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The leading trade paper in Sweden VA-tidskriften Cirkulation has a series about water towers under the headline Ebers vattentorn (Eber's Water Towers). Here are the same pictures and texts (translated) of interesting water towers in the world except Scania and Sweden, as in the journal.

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Eber's Water Towers: The Netherlands

by Eber Ohlsson


Nr 1/2017
Haag

Nr 4/2014
Emmeloord

Nr 4/2013
Bussum

No 2/2011
Radio Kootwijk

No 2/2010
Oss

No 5/2003
Rotterdam

No 6/2000
Groningen

No 1/1999
Eindhoven

Cirkulation 1/2017

A free translation to English:

The Hague or as it is officially called 's-Gravenhage, the city there the government in Netherlands is located. North of the city's coastal community Scheveningen are vast sand dunes, which not has been built on because they have been used for the filtration of drinking water. Here stands since 1874 a water tower with two reservoirs, one upper of 1000 m³ and one bottom of 1 200 m³.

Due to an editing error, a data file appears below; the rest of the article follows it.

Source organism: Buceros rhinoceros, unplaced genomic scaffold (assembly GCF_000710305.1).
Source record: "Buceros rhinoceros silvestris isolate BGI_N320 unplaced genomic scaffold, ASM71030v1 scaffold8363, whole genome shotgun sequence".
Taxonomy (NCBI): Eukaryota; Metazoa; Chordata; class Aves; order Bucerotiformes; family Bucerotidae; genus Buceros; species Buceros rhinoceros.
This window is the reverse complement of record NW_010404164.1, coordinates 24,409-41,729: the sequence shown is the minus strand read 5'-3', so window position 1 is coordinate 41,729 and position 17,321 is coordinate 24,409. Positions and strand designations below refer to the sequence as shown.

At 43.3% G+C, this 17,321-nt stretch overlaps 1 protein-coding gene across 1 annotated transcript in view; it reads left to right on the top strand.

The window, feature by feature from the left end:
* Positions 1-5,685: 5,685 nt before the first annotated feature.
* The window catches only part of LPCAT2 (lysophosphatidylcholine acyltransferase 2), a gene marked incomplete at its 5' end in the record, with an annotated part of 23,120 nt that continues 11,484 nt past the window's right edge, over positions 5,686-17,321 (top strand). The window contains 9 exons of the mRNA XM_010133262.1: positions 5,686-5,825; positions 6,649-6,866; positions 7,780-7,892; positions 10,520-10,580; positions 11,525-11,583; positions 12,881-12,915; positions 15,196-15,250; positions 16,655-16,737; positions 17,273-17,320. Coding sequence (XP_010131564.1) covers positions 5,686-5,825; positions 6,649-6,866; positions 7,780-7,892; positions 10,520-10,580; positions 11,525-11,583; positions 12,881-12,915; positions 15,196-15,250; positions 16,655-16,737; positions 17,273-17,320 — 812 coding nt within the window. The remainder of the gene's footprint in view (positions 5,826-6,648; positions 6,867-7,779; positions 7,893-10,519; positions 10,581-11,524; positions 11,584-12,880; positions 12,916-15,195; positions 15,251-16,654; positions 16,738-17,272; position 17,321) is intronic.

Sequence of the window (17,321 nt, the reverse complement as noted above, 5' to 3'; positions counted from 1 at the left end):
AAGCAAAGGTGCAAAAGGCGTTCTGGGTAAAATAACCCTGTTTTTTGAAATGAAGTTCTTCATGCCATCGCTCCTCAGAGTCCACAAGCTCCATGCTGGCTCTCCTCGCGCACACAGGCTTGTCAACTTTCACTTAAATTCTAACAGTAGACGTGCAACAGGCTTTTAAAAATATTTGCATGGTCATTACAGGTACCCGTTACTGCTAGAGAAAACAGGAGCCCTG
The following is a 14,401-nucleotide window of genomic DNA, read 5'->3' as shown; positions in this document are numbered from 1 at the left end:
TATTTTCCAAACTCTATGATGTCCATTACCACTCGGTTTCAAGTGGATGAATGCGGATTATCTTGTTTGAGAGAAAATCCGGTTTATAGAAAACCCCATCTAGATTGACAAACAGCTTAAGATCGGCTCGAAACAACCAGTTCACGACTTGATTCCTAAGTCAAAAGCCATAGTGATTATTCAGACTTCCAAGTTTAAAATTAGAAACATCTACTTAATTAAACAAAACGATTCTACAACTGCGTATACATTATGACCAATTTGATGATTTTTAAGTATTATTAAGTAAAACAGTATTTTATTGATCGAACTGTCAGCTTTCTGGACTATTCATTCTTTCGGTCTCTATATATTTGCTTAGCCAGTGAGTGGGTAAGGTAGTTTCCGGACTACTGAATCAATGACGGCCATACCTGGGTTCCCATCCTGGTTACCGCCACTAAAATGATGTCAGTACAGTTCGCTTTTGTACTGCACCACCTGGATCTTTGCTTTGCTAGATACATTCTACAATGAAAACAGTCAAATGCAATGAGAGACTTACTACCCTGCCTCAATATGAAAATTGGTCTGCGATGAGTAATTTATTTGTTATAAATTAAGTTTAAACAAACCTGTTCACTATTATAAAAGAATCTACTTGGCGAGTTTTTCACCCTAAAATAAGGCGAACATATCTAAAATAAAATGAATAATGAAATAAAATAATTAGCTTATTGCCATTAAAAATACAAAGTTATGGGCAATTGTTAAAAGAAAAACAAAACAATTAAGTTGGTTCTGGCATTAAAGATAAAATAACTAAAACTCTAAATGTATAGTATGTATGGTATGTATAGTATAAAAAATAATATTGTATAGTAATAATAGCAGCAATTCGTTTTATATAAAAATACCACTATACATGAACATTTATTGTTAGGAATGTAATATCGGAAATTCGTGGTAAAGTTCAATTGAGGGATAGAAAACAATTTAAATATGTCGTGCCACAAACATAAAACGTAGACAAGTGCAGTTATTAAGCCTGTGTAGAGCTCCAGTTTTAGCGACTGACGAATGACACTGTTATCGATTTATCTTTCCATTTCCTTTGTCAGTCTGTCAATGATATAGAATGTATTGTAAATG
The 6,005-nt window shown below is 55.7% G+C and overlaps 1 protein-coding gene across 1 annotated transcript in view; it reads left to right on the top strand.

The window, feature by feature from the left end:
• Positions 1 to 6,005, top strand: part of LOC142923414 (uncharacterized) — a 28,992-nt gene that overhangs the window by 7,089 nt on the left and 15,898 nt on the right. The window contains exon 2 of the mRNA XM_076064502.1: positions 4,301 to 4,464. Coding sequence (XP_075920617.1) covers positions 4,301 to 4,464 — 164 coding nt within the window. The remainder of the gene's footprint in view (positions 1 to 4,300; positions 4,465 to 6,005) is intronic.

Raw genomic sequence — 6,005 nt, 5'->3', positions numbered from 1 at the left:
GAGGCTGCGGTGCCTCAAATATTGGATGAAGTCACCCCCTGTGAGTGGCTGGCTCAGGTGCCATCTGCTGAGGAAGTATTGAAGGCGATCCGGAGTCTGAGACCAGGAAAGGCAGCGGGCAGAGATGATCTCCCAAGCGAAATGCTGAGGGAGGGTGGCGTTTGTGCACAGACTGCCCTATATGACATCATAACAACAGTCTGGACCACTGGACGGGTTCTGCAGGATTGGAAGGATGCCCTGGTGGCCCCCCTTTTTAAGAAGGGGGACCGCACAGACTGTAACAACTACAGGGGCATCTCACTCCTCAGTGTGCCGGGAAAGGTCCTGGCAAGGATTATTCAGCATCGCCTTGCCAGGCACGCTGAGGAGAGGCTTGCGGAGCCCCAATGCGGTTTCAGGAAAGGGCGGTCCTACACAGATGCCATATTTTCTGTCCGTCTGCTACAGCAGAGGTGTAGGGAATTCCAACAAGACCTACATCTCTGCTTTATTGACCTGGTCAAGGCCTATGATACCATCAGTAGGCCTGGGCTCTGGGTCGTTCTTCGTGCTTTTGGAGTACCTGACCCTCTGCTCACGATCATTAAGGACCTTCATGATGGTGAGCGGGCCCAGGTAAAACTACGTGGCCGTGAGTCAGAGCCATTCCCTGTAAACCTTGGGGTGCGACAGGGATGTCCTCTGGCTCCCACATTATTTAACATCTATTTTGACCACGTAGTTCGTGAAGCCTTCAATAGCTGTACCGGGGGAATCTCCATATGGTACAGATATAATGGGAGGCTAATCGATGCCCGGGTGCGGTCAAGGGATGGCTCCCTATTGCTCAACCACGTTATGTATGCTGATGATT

The 49-meter high tower in neo-classical style is designed by architects L. A. Brouwer and Thy. Stang. The tower, which is still in operation, was in poor condition when the writer saw it in the 1980s, but is now as the picture showing restored to its former glory.

See Also:   Watertorens: Zuid-Holland > Den Haag

Cirkulation 6/2014

A free translation to English:

In the Netherlands they built water towers in the lake. Yes, first they dike a water area, then pumps out the water, and they got a polder. The Northeast polder is such area with plenty of farmland, but also with the medium-sized city of Emmeloord.